Pay-as-you-go makes workers comp payments easy.
If you are an insurance professional and you haven't been discussing pay-as-you-go for workers compensation with your commercial clients, there's no better time than right now.
Better Cash Flow
Many employers, hit hard by the pandemic, are struggling with cash flow. Pay-as-you-go options typically feature a low or no down payment, which eliminates upfront cost and allows a business to hold onto cash longer. Plus, premium is spread out over a longer time frame than with most traditional billing plans.
Employers are also still experiencing fluctuations in their payroll. Staffing issues, seasonal hires and changes in positions affect salary throughout the policy cycle. Since employee wages play a large part in how workers comp premiums are calculated, ongoing adjustments to a business's payroll have a direct impact on how much is charged for this type of insurance. With pay-as-you-go, premium is based on precise payroll instead of estimated, so the chance of owing money to the insurance company when the workers comp policy is audited at the end of the term is much less likely.
How It Works
In short, pay-as-you-go syncs up workers comp premium payments with a business's payroll schedule. This is mainly done through third-party human resource or payroll service-type companies, but can be handled directly with the policyholder as well.
While insurance company platforms differ, the majority involve a digital interface with select payroll service companies that have an arrangement with the insurer to provide pay-as-you-go. Due to the growing demand for this option, more and more payroll service companies are teaming up with leading insurance carriers to enable this connection. So, an employer already using QuickBooks® or another popular payroll service has a good chance of a seamless switch to pay-as-you-go.
Otherwise, you might have to ask the insurer for a list of their participating payroll service companies from which to select.
Once a connection is established between the policyholder, payroll service and insurance company, payroll and employee data are transferred from the payroll service to the insurer each pay period. Premium is calculated based on precise payroll and, in most cases, electronically transferred from the client's bank account to the insurance company. Larger payroll providers may handle the premium transactions themselves.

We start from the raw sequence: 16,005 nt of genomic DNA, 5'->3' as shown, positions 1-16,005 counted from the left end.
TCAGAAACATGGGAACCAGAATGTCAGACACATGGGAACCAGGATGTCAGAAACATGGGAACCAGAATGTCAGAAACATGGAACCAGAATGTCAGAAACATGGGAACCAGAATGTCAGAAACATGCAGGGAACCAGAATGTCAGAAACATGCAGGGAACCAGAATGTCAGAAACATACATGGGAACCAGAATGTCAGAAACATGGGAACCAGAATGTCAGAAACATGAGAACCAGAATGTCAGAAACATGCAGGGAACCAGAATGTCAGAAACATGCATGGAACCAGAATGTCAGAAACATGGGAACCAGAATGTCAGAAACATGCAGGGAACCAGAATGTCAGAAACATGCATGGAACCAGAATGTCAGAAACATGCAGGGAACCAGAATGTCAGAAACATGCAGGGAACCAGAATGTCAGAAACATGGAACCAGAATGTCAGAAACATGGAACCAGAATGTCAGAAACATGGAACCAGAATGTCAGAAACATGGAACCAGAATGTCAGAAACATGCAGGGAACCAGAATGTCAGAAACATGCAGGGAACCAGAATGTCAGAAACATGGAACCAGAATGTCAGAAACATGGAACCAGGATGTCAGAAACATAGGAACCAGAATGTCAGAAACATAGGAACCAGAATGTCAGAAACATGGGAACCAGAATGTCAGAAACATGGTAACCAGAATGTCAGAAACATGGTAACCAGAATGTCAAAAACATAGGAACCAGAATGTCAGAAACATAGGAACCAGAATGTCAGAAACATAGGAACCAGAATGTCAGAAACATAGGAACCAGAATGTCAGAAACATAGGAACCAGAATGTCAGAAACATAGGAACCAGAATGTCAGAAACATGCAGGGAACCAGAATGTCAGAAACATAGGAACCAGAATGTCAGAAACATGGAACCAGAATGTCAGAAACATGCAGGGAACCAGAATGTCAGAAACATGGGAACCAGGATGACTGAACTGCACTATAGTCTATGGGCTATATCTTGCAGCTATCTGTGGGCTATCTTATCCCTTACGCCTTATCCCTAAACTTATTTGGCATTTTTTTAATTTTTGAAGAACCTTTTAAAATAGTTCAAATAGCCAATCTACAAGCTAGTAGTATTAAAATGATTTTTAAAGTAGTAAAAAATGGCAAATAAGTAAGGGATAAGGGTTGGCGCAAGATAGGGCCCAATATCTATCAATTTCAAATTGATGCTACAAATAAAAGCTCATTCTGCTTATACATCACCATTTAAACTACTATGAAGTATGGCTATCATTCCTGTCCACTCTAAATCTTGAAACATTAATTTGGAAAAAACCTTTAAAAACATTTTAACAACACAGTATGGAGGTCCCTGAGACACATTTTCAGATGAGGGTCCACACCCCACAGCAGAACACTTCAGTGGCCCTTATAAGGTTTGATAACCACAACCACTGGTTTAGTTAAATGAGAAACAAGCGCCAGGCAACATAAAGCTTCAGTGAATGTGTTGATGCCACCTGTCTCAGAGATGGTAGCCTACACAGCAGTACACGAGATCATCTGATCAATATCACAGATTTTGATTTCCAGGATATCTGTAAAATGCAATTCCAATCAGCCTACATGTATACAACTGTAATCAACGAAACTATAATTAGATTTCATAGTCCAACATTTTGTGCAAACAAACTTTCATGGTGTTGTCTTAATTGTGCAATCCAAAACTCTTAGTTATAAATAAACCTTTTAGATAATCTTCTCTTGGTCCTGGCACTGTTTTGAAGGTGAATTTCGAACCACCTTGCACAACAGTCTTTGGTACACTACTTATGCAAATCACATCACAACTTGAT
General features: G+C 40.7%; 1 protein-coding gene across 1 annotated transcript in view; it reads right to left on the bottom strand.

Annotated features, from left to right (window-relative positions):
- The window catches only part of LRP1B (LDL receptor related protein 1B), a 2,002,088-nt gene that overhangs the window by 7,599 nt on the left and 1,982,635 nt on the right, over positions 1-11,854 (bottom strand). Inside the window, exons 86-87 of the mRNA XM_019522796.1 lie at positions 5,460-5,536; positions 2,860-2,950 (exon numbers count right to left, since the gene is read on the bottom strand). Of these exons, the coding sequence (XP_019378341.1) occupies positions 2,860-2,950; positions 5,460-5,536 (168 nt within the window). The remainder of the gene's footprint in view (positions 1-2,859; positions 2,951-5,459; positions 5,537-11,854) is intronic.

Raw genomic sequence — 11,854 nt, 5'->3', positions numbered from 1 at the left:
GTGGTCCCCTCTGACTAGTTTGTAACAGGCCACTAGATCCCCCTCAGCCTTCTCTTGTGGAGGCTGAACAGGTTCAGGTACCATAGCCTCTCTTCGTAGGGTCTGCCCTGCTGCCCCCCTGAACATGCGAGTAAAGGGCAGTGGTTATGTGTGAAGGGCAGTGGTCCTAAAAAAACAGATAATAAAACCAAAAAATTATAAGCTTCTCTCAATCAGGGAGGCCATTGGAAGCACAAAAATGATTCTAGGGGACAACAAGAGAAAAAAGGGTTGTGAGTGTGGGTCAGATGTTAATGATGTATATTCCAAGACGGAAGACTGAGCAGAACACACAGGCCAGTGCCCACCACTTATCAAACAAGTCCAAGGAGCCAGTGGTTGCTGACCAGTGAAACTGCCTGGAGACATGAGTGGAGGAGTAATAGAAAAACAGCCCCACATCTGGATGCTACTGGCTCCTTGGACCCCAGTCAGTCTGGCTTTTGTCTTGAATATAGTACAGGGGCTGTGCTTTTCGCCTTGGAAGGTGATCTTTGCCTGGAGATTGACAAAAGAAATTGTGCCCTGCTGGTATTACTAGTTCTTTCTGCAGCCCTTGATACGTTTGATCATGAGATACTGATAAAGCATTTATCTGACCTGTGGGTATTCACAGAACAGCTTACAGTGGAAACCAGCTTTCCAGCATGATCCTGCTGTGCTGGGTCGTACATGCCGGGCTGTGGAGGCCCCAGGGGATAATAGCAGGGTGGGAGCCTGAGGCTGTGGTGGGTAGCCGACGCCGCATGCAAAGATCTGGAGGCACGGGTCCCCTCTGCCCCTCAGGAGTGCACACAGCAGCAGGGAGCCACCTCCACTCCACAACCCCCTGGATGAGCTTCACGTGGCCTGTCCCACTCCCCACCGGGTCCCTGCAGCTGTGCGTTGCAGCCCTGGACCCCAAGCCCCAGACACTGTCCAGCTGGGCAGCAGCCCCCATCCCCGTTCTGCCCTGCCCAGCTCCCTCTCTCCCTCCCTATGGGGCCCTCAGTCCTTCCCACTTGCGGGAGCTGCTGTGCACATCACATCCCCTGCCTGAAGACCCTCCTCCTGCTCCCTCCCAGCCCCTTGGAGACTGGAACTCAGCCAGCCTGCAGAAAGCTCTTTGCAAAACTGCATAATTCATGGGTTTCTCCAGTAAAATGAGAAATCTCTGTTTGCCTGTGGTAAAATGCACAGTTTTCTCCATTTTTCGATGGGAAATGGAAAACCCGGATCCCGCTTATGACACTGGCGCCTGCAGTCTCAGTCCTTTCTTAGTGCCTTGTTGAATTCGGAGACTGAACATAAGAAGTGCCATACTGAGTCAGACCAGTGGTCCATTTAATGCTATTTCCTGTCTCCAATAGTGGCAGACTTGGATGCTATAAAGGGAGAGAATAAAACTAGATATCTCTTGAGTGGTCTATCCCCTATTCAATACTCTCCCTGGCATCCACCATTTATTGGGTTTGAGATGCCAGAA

New hires, layoffs or changes in job classifications during the policy term are taken into account as they occur, so payroll and premium remains accurate. The policy is still audited at the end of the term to confirm classifications and other changes but modifications to the payroll and premium are usually minimal.
Employers who are not working with a payroll service company may still be able to benefit from pay-as-you-go for workers comp through an insurer offering self-reporting. This option simply cuts out the middleman (or payroll service) and payroll and employee data are reported directly to the insurance company via phone, email or sometimes online portal.
However, since self-reporting requires a certain level of discipline, it's an option best suited for businesses that have a dedicated bookkeeper or accounts payable department to make sure data is reported on time. Some terms and conditions might also be slightly different with self-reporting, such as a small deposit and monthly schedule.
Both of these options provide another benefit: convenience. Policyholders don't need to worry about forgetting to make a premium payment because it happens automatically, either through a debit from their bank account or via the payroll service. This turnkey approach helps policyholders avoid late fees and also increases policy retention for both agents and insurers.
Pay-as-you-go might not be the right option for every employer but it's definitely one to consider when talking about insurance with clients.
Having been at the forefront of pay-as-you-go for workers compensation for decades, Berkshire Hathaway GUARD works with hundreds of payroll service companies across the country and also features an online, self-reporting option. Learn more today.